Palm tree? Check. Skyline? Check. Amazing sunset? Check.
Sometimes the best way to make a nice portrait is to simply find a dynamic backdrop or location, square up your subject, and fire away. Location, location, location.
When I was planning my portrait of the Sentinel’s All-Central Florida high school football players of the year, I would love to claim that I had spent days upon days scouting the perfect location. That I tracked the sun, documented the exact time it dropped below the horizon, while monitoring local and regional weather patterns But, I did not.
About an hour before my scheduled photo shoot with Zack Darlington from Apopka High School and Matt Milano from Dr. Phillips High School, I ventured into our photo studio, only to find what could best be described as an explosion of photo props, studio lights, stands and backdrops. The room looked as though some larger-than-life being had turned it upside down and back again -- like a snow globe -- leaving everything within to settle wherever it landed. Obviously, the studio wasn’t an option.
Photographers tend to keep a mental scratch pad, if you will, of good locations for future shoots. My usual backup plan is the roof of the Sentinel with its wide-open skies, a few downtown buildings, and as much space as I could ever ask for. But I’ve shot there a zillion times. Its nice, but overused.
I quickly flipped through that mental scratch pad, remembering a small peninsula jetting out into Lake Eola with a beautiful view of the skyline at sunset when the conditions were right, and they were right that evening.
In January, the days are getting longer as the sun moves further away from the winter solstice, but the winter skies are still that deep, rich blue, devoid of the humidity and storms of the summer months. I had photographed a water ski show on the lake there in the summer, which almost made a beautiful image of the skier flying through the air, above the skyline, but it all came together too late and the light was gone. I made a mental note to come back to shoot something from that vantage point when everything would line up perfectly. Now was my chance at redemption.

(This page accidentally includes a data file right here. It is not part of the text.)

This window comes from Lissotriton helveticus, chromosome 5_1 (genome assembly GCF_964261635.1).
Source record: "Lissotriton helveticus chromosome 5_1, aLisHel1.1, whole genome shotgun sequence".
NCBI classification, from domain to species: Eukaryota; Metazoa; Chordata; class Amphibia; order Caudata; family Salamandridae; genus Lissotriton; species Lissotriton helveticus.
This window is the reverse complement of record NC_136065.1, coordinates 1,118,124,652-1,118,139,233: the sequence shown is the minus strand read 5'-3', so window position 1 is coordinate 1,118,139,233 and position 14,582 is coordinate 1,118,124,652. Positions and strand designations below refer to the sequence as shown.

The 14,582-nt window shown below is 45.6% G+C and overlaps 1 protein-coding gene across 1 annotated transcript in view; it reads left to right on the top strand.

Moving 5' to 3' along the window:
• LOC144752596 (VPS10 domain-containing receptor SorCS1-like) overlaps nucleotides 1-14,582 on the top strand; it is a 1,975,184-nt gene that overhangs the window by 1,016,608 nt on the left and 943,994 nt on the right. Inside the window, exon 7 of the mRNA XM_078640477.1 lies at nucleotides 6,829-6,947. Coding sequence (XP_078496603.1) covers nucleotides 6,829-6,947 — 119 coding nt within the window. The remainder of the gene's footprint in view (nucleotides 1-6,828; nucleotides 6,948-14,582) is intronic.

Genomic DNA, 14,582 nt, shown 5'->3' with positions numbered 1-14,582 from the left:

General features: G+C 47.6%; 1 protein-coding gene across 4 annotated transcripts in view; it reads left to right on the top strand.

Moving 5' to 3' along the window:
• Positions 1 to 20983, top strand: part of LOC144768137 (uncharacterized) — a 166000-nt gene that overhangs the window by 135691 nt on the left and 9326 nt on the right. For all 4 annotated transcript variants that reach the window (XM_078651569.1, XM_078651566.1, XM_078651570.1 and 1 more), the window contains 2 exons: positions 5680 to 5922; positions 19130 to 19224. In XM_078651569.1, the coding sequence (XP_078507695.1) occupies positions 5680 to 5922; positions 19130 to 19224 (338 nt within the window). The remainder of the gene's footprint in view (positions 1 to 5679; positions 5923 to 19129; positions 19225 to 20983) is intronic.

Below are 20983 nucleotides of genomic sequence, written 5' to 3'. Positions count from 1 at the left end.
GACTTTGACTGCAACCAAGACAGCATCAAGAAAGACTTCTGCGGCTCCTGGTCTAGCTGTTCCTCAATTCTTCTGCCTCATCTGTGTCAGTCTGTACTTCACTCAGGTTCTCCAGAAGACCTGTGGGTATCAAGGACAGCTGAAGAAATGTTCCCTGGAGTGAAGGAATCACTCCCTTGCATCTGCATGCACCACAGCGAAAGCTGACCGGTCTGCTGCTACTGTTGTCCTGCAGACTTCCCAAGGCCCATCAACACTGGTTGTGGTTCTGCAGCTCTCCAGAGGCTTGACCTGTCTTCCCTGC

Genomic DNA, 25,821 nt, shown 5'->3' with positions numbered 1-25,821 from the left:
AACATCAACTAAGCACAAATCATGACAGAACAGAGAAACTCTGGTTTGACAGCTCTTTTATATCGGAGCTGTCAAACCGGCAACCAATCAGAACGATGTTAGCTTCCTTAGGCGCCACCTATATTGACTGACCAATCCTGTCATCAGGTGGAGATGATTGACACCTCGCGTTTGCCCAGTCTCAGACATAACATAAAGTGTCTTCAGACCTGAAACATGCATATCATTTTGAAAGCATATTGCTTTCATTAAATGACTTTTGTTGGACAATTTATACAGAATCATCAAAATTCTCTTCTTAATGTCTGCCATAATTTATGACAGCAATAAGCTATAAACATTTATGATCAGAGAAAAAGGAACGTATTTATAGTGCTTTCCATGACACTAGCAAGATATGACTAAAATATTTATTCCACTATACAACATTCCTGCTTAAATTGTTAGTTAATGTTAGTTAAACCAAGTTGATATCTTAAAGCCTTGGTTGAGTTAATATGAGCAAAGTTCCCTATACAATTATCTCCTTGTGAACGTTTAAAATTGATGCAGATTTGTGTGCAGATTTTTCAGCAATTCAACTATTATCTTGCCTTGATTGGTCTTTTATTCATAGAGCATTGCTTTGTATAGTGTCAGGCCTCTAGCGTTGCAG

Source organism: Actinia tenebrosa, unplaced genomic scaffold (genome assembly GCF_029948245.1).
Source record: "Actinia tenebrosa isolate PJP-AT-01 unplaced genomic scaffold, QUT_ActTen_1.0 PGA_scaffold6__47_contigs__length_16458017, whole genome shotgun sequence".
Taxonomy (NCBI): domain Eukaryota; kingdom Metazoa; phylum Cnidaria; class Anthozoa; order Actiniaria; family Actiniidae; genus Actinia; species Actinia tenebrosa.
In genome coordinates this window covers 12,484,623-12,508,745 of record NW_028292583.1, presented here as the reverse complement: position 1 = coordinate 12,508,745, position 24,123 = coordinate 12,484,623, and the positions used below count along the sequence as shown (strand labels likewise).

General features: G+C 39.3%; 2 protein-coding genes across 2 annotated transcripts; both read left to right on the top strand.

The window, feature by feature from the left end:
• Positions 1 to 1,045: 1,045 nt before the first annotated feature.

Matt Milano from Dr. Phillips High School and Zack Darlington from Apopka High School. photo by Gary W. Green
With the help of our Varsity Sports reporter Charles King who waited for Darlington and Milano at the Sentinel, I rushed over to the lake to set up lights. An octabox on a Dynalite as the key light, just off to the left of where they would stand, and a hair light, or rim light, tucked behind a palm tree off to the right. I took a test shot of the background with my iphone and sent it to Charles, saying “hurry!”
Once the players arrived, we shot for about 20 minutes as the light quickly faded into night. I tried a few different things. Some individuals. Some group shots. Some with action or with slow shutter speeds. Mainly, I just tried not to screw it up.
The resulting image ran as the Sports centerpiece on Sunday, January 13, 2013. We had lost the “sweet, sweet light,” but still had a nice backdrop to work with. Next time maybe I will actually track and plan everything in advance, so that I can be shooting at the perfect moment when everything comes together.
Zack Darlington from Apopka High School. photo by Gary W. GreenCopyright © 2015, CT Now